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Trout Bike! Cranberry River (WV - South end)
Wednesday, November 04, 2009

I made a run into West Virginia a few weeks ago and, after reviewing the options listed in the Flyfisher's Guide to Virginia, I was fascinated by the opportunity presented by the Cranberry River. One of the things the author recommended was to use a bike to move quickly down the smooth, improved road that parallels the river. After lamenting the fact that I did not own a bike to Lon, he recommended that I drop by a thrift store and pick up an inexpensive bike to see if I was compatible with that mode of transportation. A quick visit to the local thrift store on the weekend before the trip resulted in my purchase of a purple girl's bike for 20 bucks. I had to swallow my pride, but, hey, it did have 10 speeds.  After a little tune up, it worked just fine.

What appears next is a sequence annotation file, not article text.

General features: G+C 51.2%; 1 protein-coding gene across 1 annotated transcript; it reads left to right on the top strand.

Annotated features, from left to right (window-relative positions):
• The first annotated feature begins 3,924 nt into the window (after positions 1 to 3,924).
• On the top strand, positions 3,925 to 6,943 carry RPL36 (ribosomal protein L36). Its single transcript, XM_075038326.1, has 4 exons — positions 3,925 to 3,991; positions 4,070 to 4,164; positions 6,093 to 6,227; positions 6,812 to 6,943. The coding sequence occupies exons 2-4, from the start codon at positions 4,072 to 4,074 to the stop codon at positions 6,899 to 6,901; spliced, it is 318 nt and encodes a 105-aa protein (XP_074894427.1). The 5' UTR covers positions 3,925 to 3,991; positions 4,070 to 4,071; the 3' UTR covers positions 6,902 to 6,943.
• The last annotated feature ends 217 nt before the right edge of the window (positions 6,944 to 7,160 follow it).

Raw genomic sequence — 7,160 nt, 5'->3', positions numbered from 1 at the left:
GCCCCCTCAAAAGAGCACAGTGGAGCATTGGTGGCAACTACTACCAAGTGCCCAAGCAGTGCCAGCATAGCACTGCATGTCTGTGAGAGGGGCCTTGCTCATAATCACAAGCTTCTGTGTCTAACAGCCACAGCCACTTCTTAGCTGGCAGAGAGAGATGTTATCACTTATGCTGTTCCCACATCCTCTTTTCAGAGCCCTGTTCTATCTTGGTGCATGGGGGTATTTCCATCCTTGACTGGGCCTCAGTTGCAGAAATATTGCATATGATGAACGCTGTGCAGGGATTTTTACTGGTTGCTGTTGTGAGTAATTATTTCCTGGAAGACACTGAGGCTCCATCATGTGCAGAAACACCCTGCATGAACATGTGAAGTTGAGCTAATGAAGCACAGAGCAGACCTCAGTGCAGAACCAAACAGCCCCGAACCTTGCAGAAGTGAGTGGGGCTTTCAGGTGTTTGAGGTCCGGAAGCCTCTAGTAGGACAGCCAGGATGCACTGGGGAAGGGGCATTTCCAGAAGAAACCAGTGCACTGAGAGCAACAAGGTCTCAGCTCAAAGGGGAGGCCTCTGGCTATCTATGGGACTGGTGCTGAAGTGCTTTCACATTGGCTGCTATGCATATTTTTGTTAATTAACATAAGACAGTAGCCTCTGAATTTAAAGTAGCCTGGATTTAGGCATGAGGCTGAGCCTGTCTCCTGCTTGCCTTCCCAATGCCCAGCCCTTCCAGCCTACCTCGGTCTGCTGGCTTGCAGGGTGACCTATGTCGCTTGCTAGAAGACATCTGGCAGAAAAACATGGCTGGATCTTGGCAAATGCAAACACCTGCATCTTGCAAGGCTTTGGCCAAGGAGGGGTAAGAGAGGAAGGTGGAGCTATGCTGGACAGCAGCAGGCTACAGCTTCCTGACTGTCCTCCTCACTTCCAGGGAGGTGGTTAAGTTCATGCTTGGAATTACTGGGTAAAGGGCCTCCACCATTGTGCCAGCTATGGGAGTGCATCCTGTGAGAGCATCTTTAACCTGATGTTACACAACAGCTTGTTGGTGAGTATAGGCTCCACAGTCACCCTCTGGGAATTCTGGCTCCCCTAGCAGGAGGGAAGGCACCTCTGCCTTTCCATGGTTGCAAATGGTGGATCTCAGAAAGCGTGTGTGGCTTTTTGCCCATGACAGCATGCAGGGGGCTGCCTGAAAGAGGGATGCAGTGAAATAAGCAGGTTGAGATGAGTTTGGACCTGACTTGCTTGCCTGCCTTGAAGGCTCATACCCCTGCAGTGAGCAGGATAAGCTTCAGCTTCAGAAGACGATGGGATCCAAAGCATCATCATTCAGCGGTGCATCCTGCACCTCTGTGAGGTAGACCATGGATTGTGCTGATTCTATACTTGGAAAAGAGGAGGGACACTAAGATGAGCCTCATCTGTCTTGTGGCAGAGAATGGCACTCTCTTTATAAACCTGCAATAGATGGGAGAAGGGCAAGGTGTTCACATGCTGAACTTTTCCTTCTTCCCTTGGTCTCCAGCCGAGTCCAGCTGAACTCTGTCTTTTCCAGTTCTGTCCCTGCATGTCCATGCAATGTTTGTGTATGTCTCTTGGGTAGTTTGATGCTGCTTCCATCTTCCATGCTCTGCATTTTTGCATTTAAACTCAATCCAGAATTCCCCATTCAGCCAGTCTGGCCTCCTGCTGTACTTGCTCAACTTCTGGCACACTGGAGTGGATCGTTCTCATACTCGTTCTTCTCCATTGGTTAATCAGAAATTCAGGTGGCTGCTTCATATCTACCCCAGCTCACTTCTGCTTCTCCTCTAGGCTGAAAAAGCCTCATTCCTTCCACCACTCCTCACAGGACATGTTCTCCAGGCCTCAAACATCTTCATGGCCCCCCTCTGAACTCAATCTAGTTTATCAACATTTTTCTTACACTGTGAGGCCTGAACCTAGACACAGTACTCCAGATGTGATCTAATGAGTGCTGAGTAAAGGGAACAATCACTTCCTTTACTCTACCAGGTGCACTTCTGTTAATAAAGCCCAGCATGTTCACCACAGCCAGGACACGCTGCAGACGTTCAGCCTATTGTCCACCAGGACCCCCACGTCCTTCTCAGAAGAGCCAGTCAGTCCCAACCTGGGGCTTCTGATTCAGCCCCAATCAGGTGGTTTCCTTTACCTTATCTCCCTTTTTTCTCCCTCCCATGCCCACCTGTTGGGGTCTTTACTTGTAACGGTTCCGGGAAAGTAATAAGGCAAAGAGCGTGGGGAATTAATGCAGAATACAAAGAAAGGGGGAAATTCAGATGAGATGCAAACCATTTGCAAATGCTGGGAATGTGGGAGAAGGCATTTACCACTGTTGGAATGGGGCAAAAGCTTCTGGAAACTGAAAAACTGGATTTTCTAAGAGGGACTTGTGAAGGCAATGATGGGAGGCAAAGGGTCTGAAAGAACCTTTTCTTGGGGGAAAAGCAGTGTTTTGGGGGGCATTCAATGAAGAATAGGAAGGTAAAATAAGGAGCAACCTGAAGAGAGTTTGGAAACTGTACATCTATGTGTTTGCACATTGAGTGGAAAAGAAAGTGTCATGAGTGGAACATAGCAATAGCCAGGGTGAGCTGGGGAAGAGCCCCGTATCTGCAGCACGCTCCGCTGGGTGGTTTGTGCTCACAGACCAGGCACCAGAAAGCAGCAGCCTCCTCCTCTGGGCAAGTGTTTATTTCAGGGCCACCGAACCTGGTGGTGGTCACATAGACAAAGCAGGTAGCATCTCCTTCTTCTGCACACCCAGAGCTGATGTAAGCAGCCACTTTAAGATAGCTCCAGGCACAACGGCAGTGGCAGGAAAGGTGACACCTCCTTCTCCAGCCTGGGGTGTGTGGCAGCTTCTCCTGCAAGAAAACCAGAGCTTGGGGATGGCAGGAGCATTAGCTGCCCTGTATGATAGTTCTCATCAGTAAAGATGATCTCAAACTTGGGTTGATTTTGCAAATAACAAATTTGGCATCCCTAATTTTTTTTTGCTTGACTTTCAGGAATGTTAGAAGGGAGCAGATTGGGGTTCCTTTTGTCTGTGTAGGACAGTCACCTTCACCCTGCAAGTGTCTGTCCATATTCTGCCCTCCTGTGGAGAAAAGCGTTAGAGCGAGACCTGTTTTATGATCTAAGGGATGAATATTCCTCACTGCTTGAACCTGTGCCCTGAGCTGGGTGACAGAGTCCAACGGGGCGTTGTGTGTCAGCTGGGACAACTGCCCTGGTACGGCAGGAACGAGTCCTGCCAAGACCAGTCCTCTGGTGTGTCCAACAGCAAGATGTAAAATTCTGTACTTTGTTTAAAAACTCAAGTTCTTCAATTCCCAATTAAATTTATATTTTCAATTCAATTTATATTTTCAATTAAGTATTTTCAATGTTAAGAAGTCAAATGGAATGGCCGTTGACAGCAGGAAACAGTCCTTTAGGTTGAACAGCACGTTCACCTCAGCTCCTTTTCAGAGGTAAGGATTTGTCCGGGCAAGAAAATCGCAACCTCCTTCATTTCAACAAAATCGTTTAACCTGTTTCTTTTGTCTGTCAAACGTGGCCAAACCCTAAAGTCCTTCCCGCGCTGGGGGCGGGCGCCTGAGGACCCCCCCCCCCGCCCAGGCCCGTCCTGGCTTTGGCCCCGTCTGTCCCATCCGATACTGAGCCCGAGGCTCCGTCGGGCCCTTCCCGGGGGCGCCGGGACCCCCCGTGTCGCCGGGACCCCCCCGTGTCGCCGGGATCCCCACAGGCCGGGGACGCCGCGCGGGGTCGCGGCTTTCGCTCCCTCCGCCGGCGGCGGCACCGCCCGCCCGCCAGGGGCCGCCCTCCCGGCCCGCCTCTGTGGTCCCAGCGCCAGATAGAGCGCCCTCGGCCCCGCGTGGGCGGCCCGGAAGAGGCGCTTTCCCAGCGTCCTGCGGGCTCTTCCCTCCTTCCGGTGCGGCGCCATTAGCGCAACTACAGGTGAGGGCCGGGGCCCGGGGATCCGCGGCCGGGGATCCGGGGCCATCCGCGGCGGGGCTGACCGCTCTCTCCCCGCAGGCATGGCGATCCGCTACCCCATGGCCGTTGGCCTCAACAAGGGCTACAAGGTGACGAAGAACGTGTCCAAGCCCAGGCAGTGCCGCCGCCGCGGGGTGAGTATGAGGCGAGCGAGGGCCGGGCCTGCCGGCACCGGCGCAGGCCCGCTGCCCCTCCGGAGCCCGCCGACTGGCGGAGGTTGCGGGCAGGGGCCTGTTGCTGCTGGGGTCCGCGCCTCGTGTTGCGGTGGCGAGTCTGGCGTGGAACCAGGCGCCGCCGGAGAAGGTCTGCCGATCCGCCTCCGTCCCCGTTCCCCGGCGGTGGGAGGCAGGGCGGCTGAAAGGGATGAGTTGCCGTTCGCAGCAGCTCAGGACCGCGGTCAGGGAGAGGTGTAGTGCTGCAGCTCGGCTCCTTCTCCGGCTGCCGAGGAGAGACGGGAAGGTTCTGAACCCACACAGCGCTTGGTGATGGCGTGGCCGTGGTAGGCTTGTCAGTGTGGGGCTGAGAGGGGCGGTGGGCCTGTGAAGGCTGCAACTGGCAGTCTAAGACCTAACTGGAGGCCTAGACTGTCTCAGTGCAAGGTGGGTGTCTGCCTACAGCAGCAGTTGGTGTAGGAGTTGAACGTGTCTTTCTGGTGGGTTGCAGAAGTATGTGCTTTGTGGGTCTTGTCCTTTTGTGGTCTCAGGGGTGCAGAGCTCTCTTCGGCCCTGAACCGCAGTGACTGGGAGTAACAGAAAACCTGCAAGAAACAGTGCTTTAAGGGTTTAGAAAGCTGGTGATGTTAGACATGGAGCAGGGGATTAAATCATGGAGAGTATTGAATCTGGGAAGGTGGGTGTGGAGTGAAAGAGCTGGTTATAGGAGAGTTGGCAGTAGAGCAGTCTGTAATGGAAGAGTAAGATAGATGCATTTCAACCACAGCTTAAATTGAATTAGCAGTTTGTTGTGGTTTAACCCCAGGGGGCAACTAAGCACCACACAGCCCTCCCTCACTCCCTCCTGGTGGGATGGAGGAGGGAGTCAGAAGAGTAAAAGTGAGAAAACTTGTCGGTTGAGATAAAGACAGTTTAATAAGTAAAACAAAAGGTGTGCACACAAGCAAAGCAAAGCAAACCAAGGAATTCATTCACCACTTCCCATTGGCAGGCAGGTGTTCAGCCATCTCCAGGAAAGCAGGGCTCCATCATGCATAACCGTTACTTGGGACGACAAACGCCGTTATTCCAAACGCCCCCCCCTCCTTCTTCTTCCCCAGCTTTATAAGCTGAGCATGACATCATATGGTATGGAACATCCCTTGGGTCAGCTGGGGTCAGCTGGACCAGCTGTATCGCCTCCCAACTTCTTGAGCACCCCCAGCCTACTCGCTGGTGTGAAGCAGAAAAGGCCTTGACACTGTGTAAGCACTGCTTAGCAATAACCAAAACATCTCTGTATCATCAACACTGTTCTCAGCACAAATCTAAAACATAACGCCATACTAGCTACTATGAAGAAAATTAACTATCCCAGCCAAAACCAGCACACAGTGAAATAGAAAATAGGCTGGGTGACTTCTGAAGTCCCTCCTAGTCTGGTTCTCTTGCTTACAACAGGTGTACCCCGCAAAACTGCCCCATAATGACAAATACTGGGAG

Richwood, WV at 5:30 AM on a weekday is a dead city. The only thing open was the gas station and I pointed the truck in that direction; hoping to get some coffee prior to starting my biking expedition into the Cranberry Wilderness. Thankfully, they were - the coffee was hot and provided the required lubrication for the accompanying big, fat bear claw that probably had 1,000,000 calories. Juggling both, I headed into the wilderness. It's amazing how dark it can be this early in the mountains.  Even with my brights on, I had to drive carefully over the gravel covered road to avoid hitting deer or skidding off at a sharp turn. The turn onto FR 76 is not obvious in the dark! Be alert for it - it will be on your left as you come up on a sign indicating residential property ahead.  I recommend you look at the map prior to heading down this road to learn the names of the various campgrounds since they become critical landmarks as you blindly feel your way through the thick darkness.